16th Symposium on Education


Convective Initiation in New Jersey (through student professional development)

Paul J. Croft, Kean Univ., Union, NJ; and S. L. Koenigstein, J. Lewis, R. Matthews, M. C. Rod, and M. Szczepanski

Summer thunderstorm activity is often discontinuous in space (e.g., linear, isolated, clustered, scattered, widespread), sporadic in time (diurnal versus any time of day), and difficult to predict precisely in most areas of the United States (e.g., a “30% chance” forecast). This thunderstorm activity (or moist convection) in New Jersey is important to a variety of interests due to its panorama of effects which may include: cloud cover, lightning, heavy rainfall, flash flooding, hail, gusty winds, and on occasion pulse severity (i.e., causing property damage or be life threatening). In order to better cope with and be prepared for these impacts, the project “Research and Examination of Convection Operationally with Real-time Data by Students for Prediction in New Jersey (RECORDS for Prediction in NJ)” was established at Kean University to examine convective initiation in New Jersey during the summer as a function of sea breeze and other local circulations and factors as compared with synoptic (i.e., large scale) forcing. In addition to the research effort, in which students were involved in data collection, analysis, and assessment throughout the project and the pursuant academic year, other aspects of data archival, coordination with National Weather Service staff (and other partners) and use of the Department's operational WRF model (courtesy of Dr. Yoh) were also considered throughout the project. These represented important professional development opportunities for the students. Students also made direct use of both content and skills learned in a variety of coursework including synoptic meteorology, GIS, hydrology, and meteorological instrumentation. Work required skills development with regard to web interfaces, spreadsheet and statistical analysis of data, and the complexity of a project. Meetings were collective, for peer support, and individual so as to assign, discuss, and review any tasks assigned and the outcomes delivered by each student. Students were encouraged to use a team approach and to learn and practice positive interdependence (i.e., problem-based learning) when completing tasks and interpreting their findings.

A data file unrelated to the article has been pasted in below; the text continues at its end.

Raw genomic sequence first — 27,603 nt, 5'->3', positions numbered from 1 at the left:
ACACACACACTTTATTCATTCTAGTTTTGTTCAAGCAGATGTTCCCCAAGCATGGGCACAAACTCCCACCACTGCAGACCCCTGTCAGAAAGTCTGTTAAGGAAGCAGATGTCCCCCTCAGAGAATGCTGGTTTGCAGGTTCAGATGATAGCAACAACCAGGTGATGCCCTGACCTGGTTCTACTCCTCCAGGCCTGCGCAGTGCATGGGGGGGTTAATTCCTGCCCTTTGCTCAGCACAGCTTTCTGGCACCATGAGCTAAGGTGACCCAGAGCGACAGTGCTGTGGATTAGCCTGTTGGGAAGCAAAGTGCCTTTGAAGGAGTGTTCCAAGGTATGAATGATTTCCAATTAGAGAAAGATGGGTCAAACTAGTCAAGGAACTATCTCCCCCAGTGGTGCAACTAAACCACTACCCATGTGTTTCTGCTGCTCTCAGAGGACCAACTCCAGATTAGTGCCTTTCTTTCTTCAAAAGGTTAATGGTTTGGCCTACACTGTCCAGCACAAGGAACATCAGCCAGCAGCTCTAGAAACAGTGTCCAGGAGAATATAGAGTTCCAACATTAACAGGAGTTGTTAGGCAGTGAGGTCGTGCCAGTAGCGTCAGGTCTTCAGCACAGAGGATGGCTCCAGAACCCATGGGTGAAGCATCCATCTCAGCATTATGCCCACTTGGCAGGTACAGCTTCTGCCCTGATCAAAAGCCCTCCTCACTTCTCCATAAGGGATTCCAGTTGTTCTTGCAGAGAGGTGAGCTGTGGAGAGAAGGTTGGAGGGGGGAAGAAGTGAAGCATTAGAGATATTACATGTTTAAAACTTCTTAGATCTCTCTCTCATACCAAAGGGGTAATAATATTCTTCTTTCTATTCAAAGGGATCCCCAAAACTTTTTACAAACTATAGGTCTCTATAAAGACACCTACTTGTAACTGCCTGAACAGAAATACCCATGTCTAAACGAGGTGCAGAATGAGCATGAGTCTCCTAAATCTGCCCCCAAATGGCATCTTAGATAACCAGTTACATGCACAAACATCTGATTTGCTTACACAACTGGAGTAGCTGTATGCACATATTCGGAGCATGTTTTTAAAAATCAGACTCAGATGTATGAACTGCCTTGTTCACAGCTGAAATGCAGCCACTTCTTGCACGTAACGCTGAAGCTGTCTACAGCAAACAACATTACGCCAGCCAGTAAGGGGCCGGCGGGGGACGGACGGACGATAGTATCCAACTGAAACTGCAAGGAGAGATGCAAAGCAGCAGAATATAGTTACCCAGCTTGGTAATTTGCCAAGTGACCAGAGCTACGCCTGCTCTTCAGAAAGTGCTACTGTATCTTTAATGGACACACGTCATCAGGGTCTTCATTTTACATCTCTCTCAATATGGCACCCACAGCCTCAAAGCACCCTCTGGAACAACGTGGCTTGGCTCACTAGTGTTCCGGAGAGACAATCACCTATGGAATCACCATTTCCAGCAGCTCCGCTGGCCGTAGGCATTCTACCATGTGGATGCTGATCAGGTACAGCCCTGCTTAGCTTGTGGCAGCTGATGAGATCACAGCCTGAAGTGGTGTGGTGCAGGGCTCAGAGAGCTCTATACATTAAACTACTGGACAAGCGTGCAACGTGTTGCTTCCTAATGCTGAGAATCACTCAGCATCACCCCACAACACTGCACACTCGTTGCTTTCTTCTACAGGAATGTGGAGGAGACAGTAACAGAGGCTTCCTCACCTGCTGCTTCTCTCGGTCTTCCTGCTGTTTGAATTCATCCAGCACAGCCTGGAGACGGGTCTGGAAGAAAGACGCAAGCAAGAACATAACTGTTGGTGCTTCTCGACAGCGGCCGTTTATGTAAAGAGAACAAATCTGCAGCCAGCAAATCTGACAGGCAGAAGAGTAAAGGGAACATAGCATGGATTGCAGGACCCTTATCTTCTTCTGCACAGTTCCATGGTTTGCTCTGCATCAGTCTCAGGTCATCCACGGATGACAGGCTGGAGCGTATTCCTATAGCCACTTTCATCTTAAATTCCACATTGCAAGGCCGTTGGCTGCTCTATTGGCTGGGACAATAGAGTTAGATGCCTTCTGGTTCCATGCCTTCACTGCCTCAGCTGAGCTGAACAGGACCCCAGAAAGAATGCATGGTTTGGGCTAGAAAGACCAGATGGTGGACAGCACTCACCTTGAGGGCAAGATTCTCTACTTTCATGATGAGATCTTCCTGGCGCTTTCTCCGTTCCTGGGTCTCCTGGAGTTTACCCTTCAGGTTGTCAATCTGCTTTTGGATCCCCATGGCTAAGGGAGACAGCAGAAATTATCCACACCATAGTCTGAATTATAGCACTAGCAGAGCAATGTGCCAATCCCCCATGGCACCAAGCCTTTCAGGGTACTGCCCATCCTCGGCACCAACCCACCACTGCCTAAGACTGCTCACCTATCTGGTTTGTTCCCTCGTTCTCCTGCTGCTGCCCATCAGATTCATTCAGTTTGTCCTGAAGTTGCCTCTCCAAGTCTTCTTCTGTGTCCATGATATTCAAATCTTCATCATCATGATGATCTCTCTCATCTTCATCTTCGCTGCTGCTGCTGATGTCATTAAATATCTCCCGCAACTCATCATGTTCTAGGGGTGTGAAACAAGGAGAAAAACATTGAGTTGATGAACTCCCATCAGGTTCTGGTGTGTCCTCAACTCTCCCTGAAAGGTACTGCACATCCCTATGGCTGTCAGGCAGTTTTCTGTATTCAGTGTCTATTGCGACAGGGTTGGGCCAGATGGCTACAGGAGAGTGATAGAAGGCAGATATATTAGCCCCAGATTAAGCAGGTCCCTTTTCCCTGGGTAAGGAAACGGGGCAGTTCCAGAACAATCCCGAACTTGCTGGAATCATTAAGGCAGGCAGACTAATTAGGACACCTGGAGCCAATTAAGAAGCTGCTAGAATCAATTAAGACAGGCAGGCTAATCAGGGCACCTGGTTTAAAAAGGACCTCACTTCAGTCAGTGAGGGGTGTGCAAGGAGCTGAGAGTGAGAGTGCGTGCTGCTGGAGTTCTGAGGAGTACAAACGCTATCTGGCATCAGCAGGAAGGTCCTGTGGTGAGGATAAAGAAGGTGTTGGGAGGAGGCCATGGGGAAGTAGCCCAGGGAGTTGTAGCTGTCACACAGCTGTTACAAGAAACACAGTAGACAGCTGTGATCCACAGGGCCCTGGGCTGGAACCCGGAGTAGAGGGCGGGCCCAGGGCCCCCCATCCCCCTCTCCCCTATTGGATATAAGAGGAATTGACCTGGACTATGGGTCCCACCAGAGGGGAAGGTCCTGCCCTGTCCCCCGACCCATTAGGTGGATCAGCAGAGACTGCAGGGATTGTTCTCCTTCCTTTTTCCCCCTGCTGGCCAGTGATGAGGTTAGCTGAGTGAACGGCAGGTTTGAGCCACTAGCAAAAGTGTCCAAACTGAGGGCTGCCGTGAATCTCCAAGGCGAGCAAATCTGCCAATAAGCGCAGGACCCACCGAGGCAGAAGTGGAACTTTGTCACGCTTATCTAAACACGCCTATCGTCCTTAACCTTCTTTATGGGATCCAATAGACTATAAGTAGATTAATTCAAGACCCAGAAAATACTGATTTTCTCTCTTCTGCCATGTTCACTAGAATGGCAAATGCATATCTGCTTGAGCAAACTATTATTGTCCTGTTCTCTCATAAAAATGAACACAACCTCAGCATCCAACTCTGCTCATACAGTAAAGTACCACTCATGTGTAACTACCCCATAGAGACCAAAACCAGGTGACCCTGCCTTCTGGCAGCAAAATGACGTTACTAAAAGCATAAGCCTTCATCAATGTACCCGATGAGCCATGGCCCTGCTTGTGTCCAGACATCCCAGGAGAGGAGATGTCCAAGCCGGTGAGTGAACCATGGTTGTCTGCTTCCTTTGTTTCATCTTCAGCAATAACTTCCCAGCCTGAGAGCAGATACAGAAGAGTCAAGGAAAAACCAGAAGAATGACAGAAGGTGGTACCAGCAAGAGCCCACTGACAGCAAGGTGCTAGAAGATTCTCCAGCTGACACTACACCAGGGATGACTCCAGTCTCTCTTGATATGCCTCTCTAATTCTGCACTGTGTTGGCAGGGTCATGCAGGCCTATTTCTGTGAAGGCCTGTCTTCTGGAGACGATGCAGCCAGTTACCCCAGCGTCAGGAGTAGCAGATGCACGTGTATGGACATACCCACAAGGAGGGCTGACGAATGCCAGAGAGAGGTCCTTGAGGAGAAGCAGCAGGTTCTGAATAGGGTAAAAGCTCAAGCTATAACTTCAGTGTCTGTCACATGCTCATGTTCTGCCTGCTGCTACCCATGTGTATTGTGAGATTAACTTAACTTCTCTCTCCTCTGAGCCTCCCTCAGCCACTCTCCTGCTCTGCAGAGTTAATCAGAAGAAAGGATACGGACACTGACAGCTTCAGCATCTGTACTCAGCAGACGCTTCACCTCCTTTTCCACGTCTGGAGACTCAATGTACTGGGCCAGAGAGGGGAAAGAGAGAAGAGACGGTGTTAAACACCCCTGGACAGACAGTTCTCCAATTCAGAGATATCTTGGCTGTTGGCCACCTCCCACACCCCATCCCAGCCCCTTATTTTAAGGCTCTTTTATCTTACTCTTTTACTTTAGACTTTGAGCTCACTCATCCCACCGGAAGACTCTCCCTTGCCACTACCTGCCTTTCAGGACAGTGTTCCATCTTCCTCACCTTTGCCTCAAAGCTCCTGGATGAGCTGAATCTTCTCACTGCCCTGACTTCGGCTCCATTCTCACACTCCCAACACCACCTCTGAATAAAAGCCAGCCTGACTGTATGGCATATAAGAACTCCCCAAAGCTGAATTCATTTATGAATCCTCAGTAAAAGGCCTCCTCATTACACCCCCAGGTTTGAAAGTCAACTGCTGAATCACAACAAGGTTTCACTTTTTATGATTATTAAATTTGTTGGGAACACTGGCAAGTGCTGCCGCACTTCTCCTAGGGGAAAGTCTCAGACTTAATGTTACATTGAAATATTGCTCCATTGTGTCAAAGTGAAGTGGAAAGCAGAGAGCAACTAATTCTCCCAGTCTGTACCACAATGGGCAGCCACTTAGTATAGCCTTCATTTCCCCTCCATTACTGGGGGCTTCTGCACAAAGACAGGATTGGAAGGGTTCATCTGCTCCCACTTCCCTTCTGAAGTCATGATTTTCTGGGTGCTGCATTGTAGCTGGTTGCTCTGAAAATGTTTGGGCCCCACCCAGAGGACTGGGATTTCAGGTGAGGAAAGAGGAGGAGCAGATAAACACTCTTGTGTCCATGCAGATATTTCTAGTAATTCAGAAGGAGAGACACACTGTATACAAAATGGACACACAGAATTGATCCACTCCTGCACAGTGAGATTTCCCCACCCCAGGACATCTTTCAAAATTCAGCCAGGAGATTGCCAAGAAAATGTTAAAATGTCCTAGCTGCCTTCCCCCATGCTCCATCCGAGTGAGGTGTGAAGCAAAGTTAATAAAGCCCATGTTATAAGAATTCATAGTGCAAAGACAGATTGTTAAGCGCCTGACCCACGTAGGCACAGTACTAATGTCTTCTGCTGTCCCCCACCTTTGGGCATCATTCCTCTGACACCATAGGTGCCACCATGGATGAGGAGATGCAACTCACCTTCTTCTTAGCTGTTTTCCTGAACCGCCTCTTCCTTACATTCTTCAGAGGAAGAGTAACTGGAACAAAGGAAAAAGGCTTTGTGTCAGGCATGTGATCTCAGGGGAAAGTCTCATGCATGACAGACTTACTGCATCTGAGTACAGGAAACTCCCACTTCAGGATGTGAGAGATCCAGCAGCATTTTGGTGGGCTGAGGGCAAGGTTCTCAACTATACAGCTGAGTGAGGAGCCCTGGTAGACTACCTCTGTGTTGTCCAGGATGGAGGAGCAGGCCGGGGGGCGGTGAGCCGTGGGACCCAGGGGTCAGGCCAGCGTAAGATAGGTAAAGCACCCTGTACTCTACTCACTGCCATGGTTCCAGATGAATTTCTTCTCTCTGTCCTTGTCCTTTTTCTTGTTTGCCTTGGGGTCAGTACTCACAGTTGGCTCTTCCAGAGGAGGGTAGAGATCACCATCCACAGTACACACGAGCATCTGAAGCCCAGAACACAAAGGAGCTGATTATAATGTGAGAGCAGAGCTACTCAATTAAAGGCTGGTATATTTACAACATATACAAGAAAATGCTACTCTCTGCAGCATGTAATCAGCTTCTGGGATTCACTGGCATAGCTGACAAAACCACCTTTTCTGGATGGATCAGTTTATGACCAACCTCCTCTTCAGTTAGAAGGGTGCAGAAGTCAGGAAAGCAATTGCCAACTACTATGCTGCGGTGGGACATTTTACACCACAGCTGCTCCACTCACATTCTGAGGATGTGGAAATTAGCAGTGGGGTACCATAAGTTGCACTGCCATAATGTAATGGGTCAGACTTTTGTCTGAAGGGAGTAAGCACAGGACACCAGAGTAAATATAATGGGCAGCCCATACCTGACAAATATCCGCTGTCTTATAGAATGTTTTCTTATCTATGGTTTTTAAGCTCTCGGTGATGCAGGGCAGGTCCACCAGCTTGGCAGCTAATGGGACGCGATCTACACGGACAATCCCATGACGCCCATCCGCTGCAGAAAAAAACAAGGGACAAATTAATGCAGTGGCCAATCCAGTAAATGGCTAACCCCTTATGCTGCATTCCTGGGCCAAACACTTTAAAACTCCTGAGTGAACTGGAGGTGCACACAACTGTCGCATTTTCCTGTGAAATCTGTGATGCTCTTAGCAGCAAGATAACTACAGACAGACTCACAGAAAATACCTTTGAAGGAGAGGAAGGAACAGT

Poster Session 1, Poster Session
Sunday, 14 January 2007, 5:00 PM-7:00 PM, Exhibit Hall C

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